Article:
Finally, it is imperative that pharmacists keep current with the status of the development of a COVID-19 vaccine and be prepared to field patients’ questions and concerns regarding this product. According to the World Health Organization, as of August 11, 2020, there were 28 candidate vaccines in various phases of clinical evaluation and 139 undergoing preclinical evaluation.11 The global race to develop 1 or more vaccines against COVID-19 is a sprint; however, which vaccine will receive initial approval in the United States remains unknown.
The absence of a vaccine provides another opportunity to educate patients about the relationship between COVID-19 and influenza and dispel misperceptions and myths about the relationship between these 2 viral illnesses.12 For example, remind individuals that the influenza vaccine does not confer immunity or protection against contracting COVID-19 and emphasize that it is possible to have influenza and COVID-19 simultaneously, thus making vaccination with the influenza vaccine more important than ever.5,13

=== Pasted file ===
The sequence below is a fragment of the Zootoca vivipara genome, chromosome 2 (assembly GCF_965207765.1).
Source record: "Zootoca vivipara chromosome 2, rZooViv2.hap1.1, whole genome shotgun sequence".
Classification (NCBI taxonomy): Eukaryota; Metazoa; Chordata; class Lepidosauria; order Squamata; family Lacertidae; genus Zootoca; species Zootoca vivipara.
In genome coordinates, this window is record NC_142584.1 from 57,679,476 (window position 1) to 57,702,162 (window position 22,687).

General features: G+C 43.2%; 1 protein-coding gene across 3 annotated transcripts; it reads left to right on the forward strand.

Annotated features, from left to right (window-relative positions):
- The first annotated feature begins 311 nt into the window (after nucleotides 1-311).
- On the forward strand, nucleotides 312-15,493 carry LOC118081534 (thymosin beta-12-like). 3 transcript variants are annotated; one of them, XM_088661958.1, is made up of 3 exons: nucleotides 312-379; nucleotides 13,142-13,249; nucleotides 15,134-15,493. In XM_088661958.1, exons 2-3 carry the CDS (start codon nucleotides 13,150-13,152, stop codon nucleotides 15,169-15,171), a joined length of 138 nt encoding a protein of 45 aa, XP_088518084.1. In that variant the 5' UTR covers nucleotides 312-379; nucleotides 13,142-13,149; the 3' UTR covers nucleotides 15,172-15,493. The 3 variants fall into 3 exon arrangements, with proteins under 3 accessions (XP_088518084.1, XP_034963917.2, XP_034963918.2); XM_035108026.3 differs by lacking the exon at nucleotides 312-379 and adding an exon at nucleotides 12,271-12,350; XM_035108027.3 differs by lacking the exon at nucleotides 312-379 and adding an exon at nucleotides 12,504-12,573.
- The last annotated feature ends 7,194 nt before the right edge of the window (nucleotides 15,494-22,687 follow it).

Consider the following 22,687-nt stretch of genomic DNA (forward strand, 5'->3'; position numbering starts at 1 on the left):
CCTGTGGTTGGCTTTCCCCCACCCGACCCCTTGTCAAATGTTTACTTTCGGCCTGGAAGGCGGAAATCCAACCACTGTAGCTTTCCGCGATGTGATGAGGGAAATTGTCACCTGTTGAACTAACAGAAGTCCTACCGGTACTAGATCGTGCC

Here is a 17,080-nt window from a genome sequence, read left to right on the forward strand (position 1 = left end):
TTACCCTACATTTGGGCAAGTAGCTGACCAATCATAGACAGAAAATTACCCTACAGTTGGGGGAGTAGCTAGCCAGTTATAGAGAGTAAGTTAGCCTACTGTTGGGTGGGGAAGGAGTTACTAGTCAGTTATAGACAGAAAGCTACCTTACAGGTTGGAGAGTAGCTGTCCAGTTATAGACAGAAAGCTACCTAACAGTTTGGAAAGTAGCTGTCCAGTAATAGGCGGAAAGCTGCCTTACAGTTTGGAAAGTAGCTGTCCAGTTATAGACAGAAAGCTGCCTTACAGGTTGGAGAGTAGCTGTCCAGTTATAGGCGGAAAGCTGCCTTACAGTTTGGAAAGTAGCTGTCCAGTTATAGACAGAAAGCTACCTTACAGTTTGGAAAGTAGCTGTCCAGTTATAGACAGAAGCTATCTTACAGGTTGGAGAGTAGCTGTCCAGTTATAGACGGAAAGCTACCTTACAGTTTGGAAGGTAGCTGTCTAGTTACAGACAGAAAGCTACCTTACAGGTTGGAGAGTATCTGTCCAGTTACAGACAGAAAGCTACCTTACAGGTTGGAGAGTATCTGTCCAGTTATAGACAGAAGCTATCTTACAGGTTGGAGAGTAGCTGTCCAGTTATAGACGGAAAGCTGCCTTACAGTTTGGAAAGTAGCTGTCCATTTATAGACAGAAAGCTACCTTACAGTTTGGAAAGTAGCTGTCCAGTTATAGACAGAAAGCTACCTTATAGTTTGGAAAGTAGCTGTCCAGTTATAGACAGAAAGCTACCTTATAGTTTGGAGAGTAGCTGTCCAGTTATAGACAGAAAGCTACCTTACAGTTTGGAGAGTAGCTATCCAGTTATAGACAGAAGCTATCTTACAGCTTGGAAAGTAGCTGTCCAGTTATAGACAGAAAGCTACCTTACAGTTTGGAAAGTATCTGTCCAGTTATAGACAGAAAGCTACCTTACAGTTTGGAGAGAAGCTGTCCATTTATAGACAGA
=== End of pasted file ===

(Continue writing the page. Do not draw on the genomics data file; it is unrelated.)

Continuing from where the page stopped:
Importantly, a COVID-19 vaccine work group of the CDC’s Advisory Committee on Immunization Practices has been formed to develop US policy around prioritization of vaccine delivery.14 It is likely that highest-priority groups will include health care workers and those at highest risk of severe disease, but evidence and expert opinion will provide such clarity only when such a product is available.14
MARY BARNA BRIDGEMAN, PHARMD, BCPS, BCGP, FASCP, is a clinical professor at Ernest Mario School of Pharmacy at Rutgers University in Piscataway, New Jersey, and an internal medicine clinical pharmacist at Robert Wood Johnson University Hospital, also in New Jersey.